1. Running Break
This seems like the most obvious step to take, but it was the most difficult part of the healing process. As athletes we can get pretty obsessed with our race goals and skipping a workout can seem like a last resort type of decision. You want to allow the tendon to rest and heal, continuing to add stress by running can lead to further damage and even a rapture. It took me several weeks of delaying this crucial decision. When my Achilles started ‘creaking’ like on old door I finally decided to seek help.
Since I kept running while the tendon was in quite a bit of pain the situation kept getting worse. But because my 70.3 race was less than two weeks away I became desperate to try anything. Finally, I listened to my wife’s advice and went to see her acupuncturist. I skeptically went into his office, and I was shocked.
Not once did the acupuncturist even touch my leg, I doubt he even looked at it. He gently inserted 7 hair thin needles into the side of my left wrist and then asked me to perform a calf raise. I was shocked because the pain was gone instantly.
He explained to me that the problem wasn’t quite fixed yet, he simply unblocked the pain receptors to allow the healing process to begin.
At that point he gained my trust, and when he asked me to stop running for a few days I finally listened.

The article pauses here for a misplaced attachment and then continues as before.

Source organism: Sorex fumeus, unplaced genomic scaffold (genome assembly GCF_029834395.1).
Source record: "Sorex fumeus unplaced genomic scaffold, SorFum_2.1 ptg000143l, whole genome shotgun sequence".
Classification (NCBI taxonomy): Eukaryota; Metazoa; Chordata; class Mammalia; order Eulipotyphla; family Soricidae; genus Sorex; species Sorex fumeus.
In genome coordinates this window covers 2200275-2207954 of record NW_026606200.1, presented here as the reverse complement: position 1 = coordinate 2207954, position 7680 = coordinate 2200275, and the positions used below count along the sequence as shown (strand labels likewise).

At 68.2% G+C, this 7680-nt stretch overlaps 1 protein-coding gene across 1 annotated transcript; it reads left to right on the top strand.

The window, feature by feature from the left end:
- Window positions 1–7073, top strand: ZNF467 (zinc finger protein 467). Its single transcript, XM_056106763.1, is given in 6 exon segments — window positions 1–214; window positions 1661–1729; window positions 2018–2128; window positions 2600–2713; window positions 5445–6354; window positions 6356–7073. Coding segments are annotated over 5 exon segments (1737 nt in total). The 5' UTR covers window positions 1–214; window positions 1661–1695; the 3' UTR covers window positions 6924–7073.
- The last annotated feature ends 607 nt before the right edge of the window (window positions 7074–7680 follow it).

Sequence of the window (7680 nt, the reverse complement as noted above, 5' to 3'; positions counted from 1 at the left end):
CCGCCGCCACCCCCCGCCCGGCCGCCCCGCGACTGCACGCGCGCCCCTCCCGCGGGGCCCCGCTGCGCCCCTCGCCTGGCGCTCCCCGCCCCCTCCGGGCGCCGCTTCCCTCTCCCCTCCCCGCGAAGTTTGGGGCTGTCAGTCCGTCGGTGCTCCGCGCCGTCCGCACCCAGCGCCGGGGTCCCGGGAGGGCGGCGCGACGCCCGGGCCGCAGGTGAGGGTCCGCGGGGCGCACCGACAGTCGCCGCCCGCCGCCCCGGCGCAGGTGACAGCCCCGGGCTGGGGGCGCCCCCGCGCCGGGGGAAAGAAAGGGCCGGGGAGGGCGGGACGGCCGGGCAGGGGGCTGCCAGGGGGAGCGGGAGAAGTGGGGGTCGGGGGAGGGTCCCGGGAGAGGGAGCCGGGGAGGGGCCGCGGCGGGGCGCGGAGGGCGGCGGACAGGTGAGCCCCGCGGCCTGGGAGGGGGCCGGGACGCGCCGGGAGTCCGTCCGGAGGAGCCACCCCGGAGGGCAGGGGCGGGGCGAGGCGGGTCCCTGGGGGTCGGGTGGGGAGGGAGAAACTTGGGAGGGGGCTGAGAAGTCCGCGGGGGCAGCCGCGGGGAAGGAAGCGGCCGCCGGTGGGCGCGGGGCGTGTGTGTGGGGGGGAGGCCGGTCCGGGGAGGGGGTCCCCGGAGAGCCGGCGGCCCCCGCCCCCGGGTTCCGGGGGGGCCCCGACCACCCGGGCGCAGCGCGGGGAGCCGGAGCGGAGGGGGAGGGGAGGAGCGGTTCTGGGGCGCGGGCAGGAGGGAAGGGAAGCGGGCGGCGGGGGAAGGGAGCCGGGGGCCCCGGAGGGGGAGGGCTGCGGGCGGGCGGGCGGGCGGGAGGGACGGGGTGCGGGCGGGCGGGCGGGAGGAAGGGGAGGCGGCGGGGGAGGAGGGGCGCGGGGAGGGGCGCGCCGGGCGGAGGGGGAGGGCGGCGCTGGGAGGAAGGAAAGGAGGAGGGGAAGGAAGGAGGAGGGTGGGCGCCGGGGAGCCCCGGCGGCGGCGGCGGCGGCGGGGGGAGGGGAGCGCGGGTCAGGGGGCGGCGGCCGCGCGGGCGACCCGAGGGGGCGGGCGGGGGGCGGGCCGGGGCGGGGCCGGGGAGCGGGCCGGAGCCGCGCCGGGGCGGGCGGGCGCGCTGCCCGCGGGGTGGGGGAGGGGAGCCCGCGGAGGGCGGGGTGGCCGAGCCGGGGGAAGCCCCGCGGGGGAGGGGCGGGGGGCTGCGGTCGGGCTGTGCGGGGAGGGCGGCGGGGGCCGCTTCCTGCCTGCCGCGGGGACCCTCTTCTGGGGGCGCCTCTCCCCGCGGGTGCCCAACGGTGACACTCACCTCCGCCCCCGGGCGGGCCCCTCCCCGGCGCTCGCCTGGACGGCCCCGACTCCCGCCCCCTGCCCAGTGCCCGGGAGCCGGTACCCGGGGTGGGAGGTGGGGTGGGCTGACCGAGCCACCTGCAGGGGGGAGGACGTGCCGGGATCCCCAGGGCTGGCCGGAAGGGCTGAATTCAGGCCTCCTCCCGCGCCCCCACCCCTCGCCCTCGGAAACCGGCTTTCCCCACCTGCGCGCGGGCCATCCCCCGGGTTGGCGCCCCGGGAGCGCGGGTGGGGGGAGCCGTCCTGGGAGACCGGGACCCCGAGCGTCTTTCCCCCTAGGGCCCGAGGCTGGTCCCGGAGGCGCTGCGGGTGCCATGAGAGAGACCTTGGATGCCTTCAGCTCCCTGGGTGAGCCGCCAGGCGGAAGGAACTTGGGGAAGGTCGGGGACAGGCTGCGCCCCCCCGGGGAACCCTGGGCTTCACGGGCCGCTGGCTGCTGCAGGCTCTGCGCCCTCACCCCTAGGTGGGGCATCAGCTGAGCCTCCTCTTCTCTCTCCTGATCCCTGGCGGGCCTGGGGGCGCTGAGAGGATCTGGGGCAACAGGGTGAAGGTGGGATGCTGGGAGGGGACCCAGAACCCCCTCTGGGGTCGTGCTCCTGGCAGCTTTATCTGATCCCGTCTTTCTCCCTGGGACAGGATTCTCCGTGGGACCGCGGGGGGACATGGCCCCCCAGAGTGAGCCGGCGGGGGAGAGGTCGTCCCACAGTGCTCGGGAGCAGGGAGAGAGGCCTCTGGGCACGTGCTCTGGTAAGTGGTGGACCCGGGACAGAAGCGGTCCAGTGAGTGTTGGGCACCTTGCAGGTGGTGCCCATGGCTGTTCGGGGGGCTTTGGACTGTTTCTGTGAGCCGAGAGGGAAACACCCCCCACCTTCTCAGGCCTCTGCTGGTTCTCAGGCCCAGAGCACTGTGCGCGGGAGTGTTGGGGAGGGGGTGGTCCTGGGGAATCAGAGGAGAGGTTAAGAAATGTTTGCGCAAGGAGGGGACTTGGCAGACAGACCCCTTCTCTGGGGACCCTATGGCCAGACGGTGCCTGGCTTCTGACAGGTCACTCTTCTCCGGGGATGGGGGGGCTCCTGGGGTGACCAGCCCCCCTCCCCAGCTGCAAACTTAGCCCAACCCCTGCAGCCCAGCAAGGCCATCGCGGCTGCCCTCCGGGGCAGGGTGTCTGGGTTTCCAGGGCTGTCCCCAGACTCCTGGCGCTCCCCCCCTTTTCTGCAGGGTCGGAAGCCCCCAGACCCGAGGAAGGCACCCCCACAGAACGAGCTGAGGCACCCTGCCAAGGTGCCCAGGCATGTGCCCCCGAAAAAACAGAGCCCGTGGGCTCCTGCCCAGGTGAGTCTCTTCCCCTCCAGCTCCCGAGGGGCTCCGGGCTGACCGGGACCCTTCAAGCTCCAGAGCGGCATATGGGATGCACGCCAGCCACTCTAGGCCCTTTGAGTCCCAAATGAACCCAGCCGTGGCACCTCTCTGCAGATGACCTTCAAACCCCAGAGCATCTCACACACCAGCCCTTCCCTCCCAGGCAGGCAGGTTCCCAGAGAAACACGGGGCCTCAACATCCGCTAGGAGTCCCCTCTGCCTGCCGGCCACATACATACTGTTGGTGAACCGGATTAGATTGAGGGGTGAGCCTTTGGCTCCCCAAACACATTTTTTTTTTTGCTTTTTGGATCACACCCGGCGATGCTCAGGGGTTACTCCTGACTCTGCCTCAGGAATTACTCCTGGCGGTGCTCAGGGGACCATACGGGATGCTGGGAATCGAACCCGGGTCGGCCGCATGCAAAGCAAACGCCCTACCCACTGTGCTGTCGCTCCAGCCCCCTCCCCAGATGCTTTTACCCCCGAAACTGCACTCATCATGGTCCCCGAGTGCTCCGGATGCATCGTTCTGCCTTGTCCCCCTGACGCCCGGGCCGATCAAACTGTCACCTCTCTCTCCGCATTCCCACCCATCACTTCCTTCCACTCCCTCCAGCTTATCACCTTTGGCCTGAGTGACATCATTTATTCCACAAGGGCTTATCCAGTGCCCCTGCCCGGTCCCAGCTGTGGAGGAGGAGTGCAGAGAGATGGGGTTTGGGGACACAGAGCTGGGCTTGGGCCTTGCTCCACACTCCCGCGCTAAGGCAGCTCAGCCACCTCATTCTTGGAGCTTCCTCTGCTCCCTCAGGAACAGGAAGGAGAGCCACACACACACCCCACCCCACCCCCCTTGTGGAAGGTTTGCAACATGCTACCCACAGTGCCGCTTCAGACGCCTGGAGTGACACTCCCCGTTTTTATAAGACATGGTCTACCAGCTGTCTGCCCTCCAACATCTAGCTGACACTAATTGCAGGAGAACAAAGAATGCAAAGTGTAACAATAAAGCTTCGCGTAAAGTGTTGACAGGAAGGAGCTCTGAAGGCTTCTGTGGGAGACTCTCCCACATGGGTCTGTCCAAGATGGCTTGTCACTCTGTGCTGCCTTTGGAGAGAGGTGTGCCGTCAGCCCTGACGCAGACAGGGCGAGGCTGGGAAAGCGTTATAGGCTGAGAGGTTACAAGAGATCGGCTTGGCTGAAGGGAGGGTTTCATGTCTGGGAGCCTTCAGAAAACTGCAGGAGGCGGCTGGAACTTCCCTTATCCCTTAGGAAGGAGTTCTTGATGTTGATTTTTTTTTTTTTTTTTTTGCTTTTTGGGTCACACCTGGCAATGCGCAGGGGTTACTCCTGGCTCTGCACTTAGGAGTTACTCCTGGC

3. Gel Inserts
Around that time I was working with a client who was a podiatrist and he gave me another great tip which made a huge difference in my accelerated recovery. He explained how the Achilles tendon is attached at the back of the heel and every time your heel strikes the ground while walking you’re causing more impact and stress to the attachment of the tendon and it can cause more swelling around the area. So he recommended I insert very simple gel wedges under the heels for a couple weeks that will absorb some of that shock to the tendon allowing it to regenerate faster.
4. Ice & heat
I iced my Achilles tendon in the mornings for about 10 minutes then took a hot shower, and iced again for a few minutes after. Ice helps reduce the swelling, but alternating with heat will also improve circulation.
5. Foam Rolling
Tight calves obviously can add quite a bit of tension to the Achilles as well so I made sure to roll them out daily to release some of that tension as well as improve circulation.
From the moment I stopped running and went in for acupuncture it took just under two weeks to recover. And yes, I still raced at Steelhead 70.3 after that break from running. Not only did I set a new Half Iron PR, but I also ran my fastest half marathon in a 70.3.
Since 2001 Peter has worked with individuals from many backgrounds, some taking up exercise for the first time looking for weight loss and toning, and others seeking guidance with a more extreme goal of training for an Ironman triathlon. Peter has published articles in the Competitor Magazine, some of his work was also featured by USA Triathlon, Golf Fitness Magazine and Colorado Runner website.
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